Urban intervention with video projection mapping and live sound performance

Exhibition History:
Urban screening
Terer Haute, Indiana
2011

The project, entitled listening, is a site-specific multimedia installation that uses video projection mapping with graphics and texts to investigate the everyday, distance and longing within our living landscape – our city, our physical surroundings and our social spaces that we share every day. In the first iteration of listening, which took place in Terre Haute, Indiana in 2013, a decrepit silo/grain elevator – a landmark of the city - was the chosen site for the installation. This site was chosen for its monumental scale but also for its timelessness. Interviews were conducted with people from different walks of life. They were asked to talk about their experiences of living in Terre Haute and to share some of their personal stories and memories. The subjects included immigrants, local people, students as well those who commute to Terre Haute but live in other counties. In addition, online sources were used to research interesting stories of local residents. The collected texts were edited and re-sampled together with moving images of three people swinging their legs. These three people act as little angels sitting on top of the city listening to our stories quietly and patiently.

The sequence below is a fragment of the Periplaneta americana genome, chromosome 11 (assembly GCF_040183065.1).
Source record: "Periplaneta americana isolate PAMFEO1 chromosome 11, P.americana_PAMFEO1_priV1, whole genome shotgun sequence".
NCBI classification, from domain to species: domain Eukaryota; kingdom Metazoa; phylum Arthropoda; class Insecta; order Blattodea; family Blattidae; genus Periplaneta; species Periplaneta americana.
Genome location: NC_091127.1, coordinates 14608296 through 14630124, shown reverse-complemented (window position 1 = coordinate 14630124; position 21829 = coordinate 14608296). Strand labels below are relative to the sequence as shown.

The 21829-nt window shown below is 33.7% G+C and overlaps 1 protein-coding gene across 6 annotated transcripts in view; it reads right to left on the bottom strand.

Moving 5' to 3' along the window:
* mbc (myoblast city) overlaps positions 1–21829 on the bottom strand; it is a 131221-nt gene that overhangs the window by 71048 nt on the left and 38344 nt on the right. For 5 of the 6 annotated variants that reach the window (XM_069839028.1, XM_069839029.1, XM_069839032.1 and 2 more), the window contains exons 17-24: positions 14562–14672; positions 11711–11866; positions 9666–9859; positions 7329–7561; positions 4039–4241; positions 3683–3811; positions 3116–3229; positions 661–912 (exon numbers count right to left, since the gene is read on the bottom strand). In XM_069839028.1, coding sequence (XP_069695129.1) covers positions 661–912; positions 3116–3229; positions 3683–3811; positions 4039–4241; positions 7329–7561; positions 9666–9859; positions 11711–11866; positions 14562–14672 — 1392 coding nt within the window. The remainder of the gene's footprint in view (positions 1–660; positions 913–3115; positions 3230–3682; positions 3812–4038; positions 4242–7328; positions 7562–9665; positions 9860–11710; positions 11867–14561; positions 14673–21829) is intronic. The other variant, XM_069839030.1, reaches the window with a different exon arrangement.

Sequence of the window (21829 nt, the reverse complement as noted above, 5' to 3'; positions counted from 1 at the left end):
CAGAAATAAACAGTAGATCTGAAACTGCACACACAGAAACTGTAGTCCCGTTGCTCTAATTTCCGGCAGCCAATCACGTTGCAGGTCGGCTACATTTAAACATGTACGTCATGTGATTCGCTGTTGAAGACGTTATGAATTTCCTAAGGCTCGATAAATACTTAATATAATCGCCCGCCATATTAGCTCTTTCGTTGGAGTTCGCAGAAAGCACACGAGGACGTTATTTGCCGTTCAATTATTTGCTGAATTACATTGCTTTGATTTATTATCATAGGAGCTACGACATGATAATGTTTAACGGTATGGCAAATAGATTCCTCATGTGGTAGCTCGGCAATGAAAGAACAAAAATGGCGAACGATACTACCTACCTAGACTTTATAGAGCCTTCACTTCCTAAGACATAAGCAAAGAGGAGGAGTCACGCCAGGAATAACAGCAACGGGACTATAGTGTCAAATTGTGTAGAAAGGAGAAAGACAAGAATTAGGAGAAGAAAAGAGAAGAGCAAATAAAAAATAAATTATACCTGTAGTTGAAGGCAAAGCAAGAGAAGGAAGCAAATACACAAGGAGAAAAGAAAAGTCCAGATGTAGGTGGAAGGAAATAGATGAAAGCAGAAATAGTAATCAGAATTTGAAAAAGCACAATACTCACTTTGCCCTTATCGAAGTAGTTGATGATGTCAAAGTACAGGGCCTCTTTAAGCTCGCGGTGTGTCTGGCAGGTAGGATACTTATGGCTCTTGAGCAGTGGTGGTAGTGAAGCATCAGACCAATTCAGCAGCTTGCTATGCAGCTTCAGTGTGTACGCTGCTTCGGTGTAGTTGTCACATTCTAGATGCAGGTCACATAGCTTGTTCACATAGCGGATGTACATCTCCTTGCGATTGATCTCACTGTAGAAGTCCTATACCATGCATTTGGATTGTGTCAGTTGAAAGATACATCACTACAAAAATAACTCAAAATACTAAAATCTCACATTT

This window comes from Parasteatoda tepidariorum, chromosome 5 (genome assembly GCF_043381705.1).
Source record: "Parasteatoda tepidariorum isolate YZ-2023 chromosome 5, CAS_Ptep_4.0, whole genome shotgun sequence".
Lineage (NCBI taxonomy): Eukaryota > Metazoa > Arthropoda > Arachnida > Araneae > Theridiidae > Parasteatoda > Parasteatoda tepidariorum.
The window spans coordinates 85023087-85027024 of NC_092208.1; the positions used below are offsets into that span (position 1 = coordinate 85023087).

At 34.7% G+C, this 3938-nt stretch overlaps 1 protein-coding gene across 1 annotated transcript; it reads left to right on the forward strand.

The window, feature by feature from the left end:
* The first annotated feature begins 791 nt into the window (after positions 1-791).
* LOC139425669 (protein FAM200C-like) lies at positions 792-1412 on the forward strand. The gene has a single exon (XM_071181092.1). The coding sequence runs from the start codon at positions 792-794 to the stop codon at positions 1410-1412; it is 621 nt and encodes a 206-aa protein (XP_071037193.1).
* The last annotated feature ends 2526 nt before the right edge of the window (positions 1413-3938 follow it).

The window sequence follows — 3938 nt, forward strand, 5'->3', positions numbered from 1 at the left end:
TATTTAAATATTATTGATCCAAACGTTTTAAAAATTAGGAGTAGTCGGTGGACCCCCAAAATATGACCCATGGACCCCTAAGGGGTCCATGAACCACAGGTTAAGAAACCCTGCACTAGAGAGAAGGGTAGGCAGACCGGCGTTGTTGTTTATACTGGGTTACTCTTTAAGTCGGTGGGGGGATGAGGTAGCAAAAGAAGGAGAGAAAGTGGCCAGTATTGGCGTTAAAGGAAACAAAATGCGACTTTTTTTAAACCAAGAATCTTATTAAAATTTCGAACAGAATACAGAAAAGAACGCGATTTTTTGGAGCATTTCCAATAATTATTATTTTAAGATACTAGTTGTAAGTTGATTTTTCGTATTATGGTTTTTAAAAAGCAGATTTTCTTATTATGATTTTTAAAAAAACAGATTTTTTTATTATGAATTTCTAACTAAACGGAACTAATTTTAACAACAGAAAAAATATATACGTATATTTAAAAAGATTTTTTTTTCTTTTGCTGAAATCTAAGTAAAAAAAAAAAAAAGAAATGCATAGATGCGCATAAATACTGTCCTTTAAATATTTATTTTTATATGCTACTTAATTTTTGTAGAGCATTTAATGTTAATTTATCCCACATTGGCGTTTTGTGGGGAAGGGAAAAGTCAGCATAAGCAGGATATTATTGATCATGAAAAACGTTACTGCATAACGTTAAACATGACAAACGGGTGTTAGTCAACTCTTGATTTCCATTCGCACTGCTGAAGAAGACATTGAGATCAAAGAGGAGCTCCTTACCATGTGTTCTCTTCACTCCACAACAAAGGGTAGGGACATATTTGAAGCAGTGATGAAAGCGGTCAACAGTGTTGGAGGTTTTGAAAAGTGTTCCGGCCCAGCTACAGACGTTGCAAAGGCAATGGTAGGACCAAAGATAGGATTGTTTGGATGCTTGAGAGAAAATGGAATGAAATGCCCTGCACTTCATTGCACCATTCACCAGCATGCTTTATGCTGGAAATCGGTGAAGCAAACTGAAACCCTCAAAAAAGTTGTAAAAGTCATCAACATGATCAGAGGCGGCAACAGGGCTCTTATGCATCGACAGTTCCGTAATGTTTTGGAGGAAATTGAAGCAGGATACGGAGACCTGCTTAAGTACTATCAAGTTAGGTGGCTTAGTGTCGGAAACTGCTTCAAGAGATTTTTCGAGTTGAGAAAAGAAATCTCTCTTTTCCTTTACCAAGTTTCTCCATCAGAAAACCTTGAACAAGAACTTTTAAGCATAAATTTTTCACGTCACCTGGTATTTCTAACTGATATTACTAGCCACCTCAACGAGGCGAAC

The Infinite Space
interactive installation with processing

Exhibition History:
Faculty Art Show
University Gallery, Indiana State University, Indiana
2011

The Infinite Space is an interactive installation that investigates how we travel as visitors in virtual and physical space.  Live network visualization and live-feed video surveillance (closed-circuit camera) thread virtual and physical spaces into a metaphorical feedback loop.  As we use the Internet, each data packet (basic unit of communication over a digital network) sent and received represents both a stop and start: discrete pieces of data that depend on one another in order to be properly translated into readable information for the end-user. In this piece, the large projected image displays live interactions of internet users nearby.  As people use the Internet over the campus network, corresponding IP addresses are shown, denoting a physical location tied to a virtual activity.  A single monofilament fishing line provides a physical thread that connects the projected space to the tangible space.  This single line runs throughout the gallery walls and is punctuated by island-like mounds of putty.  The line appears to terminate within a small theater-like box.  Images of gallery visitors within the box close the loop.  In the seas and islands of information, we wander. Information space expands into infinity - but it will always stay within the closed-circuit of perception, from which nothing can escape.